Whilst I loved Avatar, and actually still love Avatar, I feel much of the criticism has come down to the fact that it doesn't measure up as well on DVD, Blu Ray or even 3D. It was amazing at the cinema, but without all the special effects to woo you on a smaller screen I feel the story reveals itself to be a bit lame. Just my opinion however.

I'm in agreement with you on Titanic and Avatar, i didn't like them either, they were well made films, but those movies gave him more mass and critical (like Oscars) recognition, which Cameron never got from his other classic sci-fi films (well apart form us geeks and real film lovers). I think T2 was his true masterpiece, T2 is far superior to Titanic and Avatar in every way. T2 can still hold its ground to modern summer movies, which shows true testament on how good that film is and what a talented film maker Cameron is. He even got Schwarzenegger to properly act! Not many directors can do that. I just wish he would make movies like he once did. I remember in 1999 just before Titanic, it was billed as a flop and disaster by the film industry. He was gonna direct T3 with Schwarzenegger, as Arnold was going to buy the rights, when they came up for sale. But when Titanic became the huge success it was, Cameron convinced Schwarzenegger not to buy the rights for T3 and turn his back on his legacy. Shame, I would have love to have seen that film. And his version of Spiderman and Planet of the Apes. Or even True Lies 2. Maybe one day he'll get out the Avatar/Titanic business!

"here here"

So, Avatar proved to be a bigger smash than Avatar, did it?
D.O.G maintaining it's usual editorial standards. Seriously, do any of your articles get proof read before they go live?

i'm in the minority, but for me, his masterpiece is The Abyss. Titanic seemed like a great movie that I simply had little interest in, but enjoyed when i was cornered into watching it. i constantly forget it is part of his oeuvre. the original terminator comes out slightly ahead for me over the sequel. I think of T2 as more fun, and the first as more visceral, more compelling.

of course, i thought piranha 2 was a grand and silly romp, so, my opinion is questionable at best.

Settle down, typos happen.

That's not a typo though, is it?

I agree: The Abyss is my favourite Cameron film. I generally don't like long movies, but I can watch the director's cut of The Abyss and be hooked from start to finish. Still waiting for the damn thing to come out on blu-ray, since the DVD release wasn't in anamorphic widescreen and looks pants on an HDTV...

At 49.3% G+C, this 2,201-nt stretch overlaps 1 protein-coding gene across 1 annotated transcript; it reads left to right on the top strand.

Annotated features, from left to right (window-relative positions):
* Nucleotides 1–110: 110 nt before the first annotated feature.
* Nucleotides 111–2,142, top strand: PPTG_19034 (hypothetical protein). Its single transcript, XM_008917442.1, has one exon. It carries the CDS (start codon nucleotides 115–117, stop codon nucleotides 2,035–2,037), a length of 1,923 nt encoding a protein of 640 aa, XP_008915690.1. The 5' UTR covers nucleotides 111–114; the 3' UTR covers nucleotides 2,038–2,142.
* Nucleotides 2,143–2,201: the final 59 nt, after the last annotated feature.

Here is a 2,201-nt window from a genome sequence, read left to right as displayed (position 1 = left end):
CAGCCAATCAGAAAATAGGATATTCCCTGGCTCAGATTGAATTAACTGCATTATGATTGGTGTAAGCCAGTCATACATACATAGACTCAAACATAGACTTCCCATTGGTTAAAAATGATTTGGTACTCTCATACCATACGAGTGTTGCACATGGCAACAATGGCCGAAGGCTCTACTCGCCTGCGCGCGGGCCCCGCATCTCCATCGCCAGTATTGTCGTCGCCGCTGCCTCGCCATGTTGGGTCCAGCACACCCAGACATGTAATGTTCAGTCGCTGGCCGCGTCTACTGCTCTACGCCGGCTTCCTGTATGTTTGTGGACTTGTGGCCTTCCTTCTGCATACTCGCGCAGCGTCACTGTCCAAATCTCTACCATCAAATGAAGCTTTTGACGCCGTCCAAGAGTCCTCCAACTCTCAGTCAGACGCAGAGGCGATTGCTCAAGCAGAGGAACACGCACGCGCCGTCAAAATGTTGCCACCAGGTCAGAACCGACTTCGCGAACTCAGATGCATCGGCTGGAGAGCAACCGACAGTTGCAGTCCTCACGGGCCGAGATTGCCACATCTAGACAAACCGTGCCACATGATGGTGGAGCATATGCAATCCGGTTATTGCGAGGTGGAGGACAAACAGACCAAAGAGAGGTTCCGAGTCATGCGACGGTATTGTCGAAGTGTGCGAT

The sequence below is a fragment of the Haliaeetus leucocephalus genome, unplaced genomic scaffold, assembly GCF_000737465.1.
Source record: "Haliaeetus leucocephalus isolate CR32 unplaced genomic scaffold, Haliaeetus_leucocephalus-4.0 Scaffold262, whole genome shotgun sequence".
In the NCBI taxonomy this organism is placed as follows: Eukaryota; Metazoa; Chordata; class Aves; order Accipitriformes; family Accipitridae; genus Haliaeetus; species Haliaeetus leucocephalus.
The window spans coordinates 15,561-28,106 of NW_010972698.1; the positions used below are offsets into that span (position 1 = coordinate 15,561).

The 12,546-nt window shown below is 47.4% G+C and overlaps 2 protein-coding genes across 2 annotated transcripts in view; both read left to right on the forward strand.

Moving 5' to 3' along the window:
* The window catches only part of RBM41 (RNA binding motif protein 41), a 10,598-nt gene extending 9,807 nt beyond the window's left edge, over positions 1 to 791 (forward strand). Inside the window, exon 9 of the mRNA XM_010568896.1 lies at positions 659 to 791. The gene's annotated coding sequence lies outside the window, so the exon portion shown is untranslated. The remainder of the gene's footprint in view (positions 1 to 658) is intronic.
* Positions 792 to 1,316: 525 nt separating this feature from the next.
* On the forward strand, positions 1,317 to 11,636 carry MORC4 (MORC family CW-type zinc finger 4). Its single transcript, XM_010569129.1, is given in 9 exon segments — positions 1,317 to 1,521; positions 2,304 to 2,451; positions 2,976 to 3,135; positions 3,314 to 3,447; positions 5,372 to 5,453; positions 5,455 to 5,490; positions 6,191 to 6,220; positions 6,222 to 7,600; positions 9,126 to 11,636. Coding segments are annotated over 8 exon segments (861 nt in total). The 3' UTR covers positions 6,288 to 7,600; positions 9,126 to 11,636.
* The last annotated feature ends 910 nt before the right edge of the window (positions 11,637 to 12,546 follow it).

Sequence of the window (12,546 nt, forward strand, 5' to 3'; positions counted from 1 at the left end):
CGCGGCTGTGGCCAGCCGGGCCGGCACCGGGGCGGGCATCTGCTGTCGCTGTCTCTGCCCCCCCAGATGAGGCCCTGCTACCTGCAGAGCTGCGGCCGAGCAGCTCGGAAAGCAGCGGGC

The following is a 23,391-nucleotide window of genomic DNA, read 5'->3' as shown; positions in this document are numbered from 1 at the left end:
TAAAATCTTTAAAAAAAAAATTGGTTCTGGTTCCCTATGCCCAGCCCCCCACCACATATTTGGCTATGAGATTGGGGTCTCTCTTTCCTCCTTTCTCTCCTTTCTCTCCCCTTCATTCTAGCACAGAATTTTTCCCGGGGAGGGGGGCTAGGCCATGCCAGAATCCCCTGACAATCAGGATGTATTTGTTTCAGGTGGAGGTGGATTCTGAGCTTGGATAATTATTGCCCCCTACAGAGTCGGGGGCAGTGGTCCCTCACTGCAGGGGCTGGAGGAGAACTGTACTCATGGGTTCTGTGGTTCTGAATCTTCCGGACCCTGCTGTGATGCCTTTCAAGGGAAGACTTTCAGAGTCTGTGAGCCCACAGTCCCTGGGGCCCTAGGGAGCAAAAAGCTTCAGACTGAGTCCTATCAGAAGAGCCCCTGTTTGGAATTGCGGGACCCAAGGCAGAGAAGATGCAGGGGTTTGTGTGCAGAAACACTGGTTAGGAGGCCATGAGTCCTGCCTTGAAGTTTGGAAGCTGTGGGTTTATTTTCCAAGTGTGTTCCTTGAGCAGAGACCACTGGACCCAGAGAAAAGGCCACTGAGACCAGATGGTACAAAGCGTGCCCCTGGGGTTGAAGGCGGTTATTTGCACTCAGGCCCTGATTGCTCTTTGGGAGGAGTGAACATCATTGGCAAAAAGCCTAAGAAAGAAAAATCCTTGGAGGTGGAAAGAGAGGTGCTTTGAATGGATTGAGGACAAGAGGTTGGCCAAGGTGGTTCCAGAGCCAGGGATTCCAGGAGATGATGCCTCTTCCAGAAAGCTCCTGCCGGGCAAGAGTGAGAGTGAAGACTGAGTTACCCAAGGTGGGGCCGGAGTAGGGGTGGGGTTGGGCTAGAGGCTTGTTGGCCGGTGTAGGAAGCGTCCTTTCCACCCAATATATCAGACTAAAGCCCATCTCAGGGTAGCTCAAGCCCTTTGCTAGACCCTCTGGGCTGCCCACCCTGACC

Considering the fact that everyone was crowing for him to fail during the filming of Titanic, I can see why he reacted in that way...

I second - or is that third? - that motion on 'The Abyss' being Cameron's best film to date, the extended edition is nothing short of dazzling, and would be great to see it on the big screen someday.

I've lost interest in all things Cameron because, quite frankly, he's just become a self-important caricature of himself, the fact he's also a bully and an overall nasty piece of work to those working for him sure doesn't help either. I'm not some nerd-boy who likes to diss the work of others online for chuckles, but 'Avatar' was easily Cameron's worst film to date, technically it was a landmark and brilliantly realized visual spectacle, but the script was shoddy, cliched, hackneyed, and overall a half-baked affair with no subtlety, nuance, or emotional resonance, but plenty of heavy-handed eco-waffle and pantheistic agitprop that literally has you leaping for the 'stop' button just to make the pain go away, just my opinion anyway...

Whether Cameron eventually makes 'Battle Angel' or not, truth be told, I simply couldn't care less, the man's a total buffoon and has brought the negative stereotype many in the genre fanbase community share about him upon himself, if he wants to make 'Avatar' films exclusively from now on, then fair play to him, I'll not be there though, I simply can't stand the man anymore, ugh...!

I can't keep an open mind in the face of two Avatar sequels. Terminator 2 is one of my all time favourite films and has been since I first saw it when I was 9 or 10. I've loved that film for 18 years.

When I heard that he was making Avatar, I was so excited about a new Cameron sci-fi film. My mate bought me a ticket for IMAX 3D for my birthday that year. We all went down early, bought our sweets, got pumped and then... I spent two hours bored siltless.

I didn't need Avatar to be an r-rated big ideas action spectacle. I wanted it to tell a good story well with characters I cared about. I wanted a hero to root for and an intimidating villain. It had none of these. I genuinely can't believe you refer to the villain as a strength. He looked like an old version of Christian from Eastenders and completely lacked charisma. He was a cardboard cut out military prick. Maybe a Tim Roth or Alan Rickman could've brought something to this role but Stephen Lang is not a patch on them. This is the director that brought us the T-1000 and since we get Billy Zane and an infirm Guile from street fighter and Phoebe's brother from Friends (although I actually think Giovanni Ribisi is excellent with the right material).